1. Indispensability of spiritual development
    Do not neglect your spiritual well-being.

    Find like-minded people for social and spiritual networking.

Lessons for white majority communities

  • Pause for a moment, before you speak, especially if you are commenting on someone’s identity (3).
  • Become more curious about the way your actions and words are perceived by others and be constantly vigilant of your own biases and fears.
  • Listen when people explain why certain remarks offend them and don’t be defensive.
  • Seek out interaction with people who differ from you, but without putting pressure on them.
  • Be an ally and personally stand against all forms of bias and discrimination, because if you don’t speak out, you may be sending a message to the perpetrator and victim of the microaggression/discriminatory behaviour, that what happened was acceptable (4).

Additional Resources:

  • Please follow this link for useful materials including petitions, courses, books, films and documentaries:!AueQ5UKDxD1OgRwjgOGBGkwa_0gz?e=caecvR 

  • Other useful online resources

What language should you use to refer to other colleagues?

What is a micro-aggression?

Show racism the Red Card in the NHS video


Dr Michael Ogundele is a Consultant Neurodevelopmental Paediatrician working in the NHS.

He completed his medical education in the premier University of Ibadan in Nigeria before proceeding to do his postgraduate training in Immunology and Paediatrics in Germany and the UK respectively.  He’s passionate about teaching and mentoring and has published widely in several scientific journals.

You can contact the author:  


  1. Reni Eddo-Lodge. Why I’m No Longer Talking to White People About Race. Feb 2014.
  2. BBC Sports (Dec 2018.
  3. Sue DW. Microaggressions in Everyday Life: Race, Gender, and Sexual Orientation. 2014.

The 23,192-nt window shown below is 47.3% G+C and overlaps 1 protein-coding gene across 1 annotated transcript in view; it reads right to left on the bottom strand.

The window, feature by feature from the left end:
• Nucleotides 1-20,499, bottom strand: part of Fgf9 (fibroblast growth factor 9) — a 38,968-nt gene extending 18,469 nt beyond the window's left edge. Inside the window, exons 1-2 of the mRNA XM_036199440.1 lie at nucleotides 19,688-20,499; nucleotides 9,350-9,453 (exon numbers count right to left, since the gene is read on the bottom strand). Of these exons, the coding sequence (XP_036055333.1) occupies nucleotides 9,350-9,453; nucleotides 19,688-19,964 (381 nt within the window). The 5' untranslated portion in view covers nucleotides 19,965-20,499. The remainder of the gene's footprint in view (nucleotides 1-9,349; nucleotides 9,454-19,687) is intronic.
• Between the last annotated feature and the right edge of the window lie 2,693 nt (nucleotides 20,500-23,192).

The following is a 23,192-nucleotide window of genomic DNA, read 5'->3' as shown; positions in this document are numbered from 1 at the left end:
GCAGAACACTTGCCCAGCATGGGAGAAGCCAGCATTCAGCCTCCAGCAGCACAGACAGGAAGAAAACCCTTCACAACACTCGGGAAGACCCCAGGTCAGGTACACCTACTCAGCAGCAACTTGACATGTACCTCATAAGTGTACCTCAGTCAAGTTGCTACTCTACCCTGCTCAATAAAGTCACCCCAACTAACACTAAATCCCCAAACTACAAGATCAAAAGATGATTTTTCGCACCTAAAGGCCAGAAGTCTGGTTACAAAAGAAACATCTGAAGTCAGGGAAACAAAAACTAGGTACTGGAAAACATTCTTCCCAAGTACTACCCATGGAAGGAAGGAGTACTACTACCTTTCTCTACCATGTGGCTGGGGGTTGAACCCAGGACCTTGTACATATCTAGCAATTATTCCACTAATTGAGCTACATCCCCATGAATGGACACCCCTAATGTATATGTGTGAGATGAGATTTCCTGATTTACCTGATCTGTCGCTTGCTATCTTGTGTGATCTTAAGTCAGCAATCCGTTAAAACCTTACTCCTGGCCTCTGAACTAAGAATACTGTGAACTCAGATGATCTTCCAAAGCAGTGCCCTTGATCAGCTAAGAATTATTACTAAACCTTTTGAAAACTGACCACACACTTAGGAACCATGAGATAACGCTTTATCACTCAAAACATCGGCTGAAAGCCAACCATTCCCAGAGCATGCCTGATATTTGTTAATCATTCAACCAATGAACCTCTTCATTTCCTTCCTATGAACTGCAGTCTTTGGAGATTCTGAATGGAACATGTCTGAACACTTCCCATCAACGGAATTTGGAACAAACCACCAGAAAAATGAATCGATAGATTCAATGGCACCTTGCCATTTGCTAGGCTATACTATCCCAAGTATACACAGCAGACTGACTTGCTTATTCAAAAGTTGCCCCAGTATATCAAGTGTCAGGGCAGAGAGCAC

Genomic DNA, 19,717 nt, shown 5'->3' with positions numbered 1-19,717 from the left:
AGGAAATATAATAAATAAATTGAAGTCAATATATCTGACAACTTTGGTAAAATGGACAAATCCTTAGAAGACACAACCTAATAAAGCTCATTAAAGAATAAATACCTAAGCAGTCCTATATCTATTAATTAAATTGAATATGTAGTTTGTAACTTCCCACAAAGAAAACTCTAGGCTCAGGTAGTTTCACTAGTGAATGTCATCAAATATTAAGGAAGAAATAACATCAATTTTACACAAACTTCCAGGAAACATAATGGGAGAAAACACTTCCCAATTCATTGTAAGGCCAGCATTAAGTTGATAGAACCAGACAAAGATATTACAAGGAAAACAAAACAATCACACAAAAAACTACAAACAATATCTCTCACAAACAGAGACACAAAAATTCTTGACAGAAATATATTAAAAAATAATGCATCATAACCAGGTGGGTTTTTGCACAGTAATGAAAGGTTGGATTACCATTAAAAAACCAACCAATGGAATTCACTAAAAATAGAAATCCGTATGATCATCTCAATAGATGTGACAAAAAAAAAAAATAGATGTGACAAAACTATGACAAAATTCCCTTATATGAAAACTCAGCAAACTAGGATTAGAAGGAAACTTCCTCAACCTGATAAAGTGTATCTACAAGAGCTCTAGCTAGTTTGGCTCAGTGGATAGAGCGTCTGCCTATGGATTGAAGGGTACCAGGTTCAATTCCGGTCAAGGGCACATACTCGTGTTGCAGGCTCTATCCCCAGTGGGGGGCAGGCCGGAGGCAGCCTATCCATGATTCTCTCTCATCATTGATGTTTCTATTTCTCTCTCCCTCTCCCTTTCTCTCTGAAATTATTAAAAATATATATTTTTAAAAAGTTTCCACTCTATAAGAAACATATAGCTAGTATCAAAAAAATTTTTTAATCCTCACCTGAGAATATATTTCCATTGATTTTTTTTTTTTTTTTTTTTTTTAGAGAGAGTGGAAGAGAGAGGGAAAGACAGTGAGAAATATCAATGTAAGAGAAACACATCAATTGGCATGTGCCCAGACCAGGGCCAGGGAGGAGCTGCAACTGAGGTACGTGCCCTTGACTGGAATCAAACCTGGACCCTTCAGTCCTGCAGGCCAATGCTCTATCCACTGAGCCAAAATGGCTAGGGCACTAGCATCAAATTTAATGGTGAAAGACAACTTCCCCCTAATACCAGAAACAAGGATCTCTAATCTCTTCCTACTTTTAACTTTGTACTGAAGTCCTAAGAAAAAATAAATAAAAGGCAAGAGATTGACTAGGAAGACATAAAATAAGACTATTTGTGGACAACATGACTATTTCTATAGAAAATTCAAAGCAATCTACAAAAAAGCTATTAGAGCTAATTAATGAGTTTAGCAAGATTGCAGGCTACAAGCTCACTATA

4. Hopper, Elizabeth. “What Is a Microaggression? Everyday Insults with Harmful Effects.” ThoughtCo, Aug. 27, 2020,
  5. Nada KL. et al The Impact of Racial Microaggressions on Mental Health Counseling Implications for Clients of Color. January 2014. Journal of counseling and development: JCD 92(1):57-66. DOI: 1002/j.1556-6676.2014.00130.x
  6. Steven D. Levitt and Stephen J. Dubner. Freakonomics. Freakonomics. April 2005. William Morrow and Company
  7. Wood M, Hales J, Purdon S, Sejersen T and Hayllar O. A test for racial discrimination in recruitment practice in British cities. Department for Work and Pensions Research Report No 607. 2009, pp: 80. Online:
  8. Di Stasio V. and Heath Are employers in Britain discriminating against ethnic minorities? GEMM project. 2019. Online:
  9. Chartered Institute of Personnel and Development (CIPD) Report. Addressing the barriers to BAME employee career progression to the top. Dec 2017. Online:
  10. van Tilburg WAP. and Igou ER. (2014). The impact of middle names: Middle name initials enhance evaluations of intellectual performance, European Journal of Social Psychology, 44, pages 400– 411. DOI: 1002/ejsp.2026
  11. Wolgast, S. (2017). How does the job applicants’ ethnicity affect the selection process? Norms, Preferred competencies and expected fit. Lund University. Online: